You say it’s your birthday?

100 Years of the Hard-Boiled American Private Eye

EDITOR’S NOTE: The  following article, in slightly different form, first appeared in the Fall 2022 issue of Mystery Scene (#173), but it makes for a nifty intro to the upcoming panel at Bouchercon 2023 that I’ll be moderating, entitled “You Can’t Kill Me—Why the P.I. Won’t Die.”

Sadly, the article ran in the penultimate issue of the late, great and sorely missed Mystery Scene, and my intended follow-up, where, after offering a potshot quickie history of the genre, I planned to dig into the its future by grilling some key members of the Shamus Game, never came to pass. 

Hopefully, all will be rectified on Thursday, August 31 at 10:30 AM when I get to interogate P.I. writers  Andrew Welsh-Huggins (Andy Hayes), D.P. Lyle (Jake Longly and Bobby Cain & Harper McCoy),  David Housewright (Mac McKenzie and Holland Taylor) Janet Elizabeth Lynn (Skylar Drake) and Sara Paretsky (V.I. Warshawski) about private eyes—where he/she/they were, and where he/she/they are going. Hopefully, you’ll be able to join us.

And don’t worry, I’ll let the panelists ask YOU plenty of questions…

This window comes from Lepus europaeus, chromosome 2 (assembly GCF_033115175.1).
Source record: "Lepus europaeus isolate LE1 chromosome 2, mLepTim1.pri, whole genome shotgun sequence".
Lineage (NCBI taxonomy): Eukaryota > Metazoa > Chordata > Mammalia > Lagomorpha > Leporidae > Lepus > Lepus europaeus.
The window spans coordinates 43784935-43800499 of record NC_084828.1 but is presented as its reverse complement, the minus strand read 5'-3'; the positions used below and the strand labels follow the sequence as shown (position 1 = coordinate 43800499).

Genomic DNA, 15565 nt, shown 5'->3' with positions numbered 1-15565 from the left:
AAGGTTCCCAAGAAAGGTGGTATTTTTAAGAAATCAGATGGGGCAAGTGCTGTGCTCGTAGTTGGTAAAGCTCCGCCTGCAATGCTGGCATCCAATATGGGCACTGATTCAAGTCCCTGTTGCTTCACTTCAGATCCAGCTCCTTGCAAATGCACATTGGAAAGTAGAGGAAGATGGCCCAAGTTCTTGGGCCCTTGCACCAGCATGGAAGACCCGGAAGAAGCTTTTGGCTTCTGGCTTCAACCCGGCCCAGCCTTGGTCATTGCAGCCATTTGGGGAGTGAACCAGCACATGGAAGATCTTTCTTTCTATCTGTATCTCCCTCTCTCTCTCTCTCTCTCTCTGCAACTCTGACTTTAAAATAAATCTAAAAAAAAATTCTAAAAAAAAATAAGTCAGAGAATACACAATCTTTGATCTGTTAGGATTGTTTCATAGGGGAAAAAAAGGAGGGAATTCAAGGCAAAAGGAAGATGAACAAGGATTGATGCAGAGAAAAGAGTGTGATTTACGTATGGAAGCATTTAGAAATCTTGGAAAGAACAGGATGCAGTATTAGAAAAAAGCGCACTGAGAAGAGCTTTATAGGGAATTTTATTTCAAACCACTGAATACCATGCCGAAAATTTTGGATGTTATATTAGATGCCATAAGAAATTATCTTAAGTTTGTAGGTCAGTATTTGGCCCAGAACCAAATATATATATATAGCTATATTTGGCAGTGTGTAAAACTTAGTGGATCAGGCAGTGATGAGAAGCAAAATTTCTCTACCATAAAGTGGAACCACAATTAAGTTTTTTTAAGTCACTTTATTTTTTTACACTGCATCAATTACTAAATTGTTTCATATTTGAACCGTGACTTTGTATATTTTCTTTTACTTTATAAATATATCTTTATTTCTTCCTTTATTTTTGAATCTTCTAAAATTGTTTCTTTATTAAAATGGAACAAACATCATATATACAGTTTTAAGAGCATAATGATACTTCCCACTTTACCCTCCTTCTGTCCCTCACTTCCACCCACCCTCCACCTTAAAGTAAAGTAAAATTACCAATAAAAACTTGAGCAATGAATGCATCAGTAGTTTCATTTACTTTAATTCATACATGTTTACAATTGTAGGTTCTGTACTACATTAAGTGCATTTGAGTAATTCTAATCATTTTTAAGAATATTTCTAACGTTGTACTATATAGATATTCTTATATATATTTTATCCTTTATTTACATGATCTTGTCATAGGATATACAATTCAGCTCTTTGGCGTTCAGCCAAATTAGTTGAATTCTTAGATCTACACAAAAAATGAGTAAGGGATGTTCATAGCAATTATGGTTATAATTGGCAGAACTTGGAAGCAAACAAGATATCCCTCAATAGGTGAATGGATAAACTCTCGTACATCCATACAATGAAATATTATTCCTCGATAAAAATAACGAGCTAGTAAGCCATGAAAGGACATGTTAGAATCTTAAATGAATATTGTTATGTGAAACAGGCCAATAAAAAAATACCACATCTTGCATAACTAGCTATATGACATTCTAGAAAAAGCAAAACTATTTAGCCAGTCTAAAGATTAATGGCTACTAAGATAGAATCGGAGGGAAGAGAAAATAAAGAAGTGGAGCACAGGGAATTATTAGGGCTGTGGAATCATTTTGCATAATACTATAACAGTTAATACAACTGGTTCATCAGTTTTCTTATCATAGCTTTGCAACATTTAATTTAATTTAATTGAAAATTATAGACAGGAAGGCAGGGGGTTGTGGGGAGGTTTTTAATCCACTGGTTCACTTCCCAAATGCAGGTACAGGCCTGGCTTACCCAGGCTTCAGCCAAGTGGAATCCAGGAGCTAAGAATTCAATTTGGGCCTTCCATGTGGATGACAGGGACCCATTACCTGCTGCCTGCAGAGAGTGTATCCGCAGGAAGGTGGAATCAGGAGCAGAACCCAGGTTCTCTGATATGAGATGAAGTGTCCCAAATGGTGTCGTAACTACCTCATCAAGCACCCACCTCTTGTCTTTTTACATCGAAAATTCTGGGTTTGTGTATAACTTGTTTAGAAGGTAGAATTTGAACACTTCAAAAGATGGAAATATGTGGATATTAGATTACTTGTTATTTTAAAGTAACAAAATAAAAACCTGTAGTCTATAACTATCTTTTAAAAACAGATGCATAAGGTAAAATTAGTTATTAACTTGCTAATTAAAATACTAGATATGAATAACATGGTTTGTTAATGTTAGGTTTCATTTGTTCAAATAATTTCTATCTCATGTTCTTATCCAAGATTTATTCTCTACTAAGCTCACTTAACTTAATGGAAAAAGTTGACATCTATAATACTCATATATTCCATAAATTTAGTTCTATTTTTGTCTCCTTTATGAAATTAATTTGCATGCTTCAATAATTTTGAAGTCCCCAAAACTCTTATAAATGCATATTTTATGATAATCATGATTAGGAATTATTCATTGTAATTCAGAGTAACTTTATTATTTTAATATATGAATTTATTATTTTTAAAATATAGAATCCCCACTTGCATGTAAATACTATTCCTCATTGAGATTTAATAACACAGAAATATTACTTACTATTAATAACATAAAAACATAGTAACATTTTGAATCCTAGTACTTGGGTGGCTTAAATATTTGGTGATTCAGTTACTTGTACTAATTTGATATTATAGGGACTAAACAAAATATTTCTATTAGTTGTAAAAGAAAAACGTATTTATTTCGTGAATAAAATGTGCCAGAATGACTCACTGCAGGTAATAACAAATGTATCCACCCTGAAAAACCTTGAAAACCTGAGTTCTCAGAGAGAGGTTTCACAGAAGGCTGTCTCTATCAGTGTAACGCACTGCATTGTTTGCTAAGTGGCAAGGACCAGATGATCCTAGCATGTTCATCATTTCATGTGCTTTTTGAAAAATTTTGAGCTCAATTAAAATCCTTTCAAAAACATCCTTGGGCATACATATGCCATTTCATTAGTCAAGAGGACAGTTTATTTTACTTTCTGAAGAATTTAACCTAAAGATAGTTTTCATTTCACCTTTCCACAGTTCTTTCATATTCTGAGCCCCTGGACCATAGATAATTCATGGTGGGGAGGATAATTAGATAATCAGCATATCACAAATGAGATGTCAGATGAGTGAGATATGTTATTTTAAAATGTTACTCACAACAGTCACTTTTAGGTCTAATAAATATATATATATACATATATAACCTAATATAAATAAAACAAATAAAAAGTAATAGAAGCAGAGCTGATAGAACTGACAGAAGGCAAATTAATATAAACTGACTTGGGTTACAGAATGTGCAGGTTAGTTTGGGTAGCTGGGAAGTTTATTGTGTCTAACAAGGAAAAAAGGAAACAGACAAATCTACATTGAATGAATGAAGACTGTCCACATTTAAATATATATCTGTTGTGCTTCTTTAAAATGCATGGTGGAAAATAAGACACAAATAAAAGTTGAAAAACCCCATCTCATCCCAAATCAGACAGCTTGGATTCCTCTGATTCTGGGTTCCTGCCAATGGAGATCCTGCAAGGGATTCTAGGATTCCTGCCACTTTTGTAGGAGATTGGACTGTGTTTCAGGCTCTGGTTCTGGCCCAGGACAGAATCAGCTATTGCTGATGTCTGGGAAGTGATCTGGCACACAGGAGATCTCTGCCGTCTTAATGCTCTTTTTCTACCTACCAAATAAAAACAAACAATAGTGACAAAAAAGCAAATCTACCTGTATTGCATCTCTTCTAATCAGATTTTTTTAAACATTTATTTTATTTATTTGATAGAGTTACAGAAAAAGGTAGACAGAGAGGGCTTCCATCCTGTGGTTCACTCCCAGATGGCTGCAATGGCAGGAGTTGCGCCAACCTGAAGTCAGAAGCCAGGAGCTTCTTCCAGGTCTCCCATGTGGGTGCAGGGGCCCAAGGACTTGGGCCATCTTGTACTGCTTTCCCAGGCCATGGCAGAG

If you’re at Bouchercon and CAN’T make the panel, and you still for some reason want to see me sometime, I’ll be in the bar…

But I’ll tell you straight up, I’m a man who likes to talk to a man who likes to talk.

The hard-boiled American private eye turned 100 sometime this year, which means he’s pretty old.

No, really.

And, it turns out, he may have two daddies.

The December 1922 issue of The Black Mask (the legendary pulp lost the “The” over the years) marked the original appearance of both “The False Burton Combs” by Carroll John Daly and “The Road Home” by Peter Collinson (actually Dashiell Hammett). They ran as the first and second stories in the issue, along with a dozen or so other stories of varying quality by mostly forgotten writers.

Still… Daly and Hammett? In the same issue? Not bad for 20 cents.

(That must have a doozy of an issue. I’ve searched for years online for a copy—or even a scan of the cover, and as far as I know, nobody has seen one in decades. Anyone got a spare one they don’t want, gimme a call. I’ll even pay cover price. But I digress…)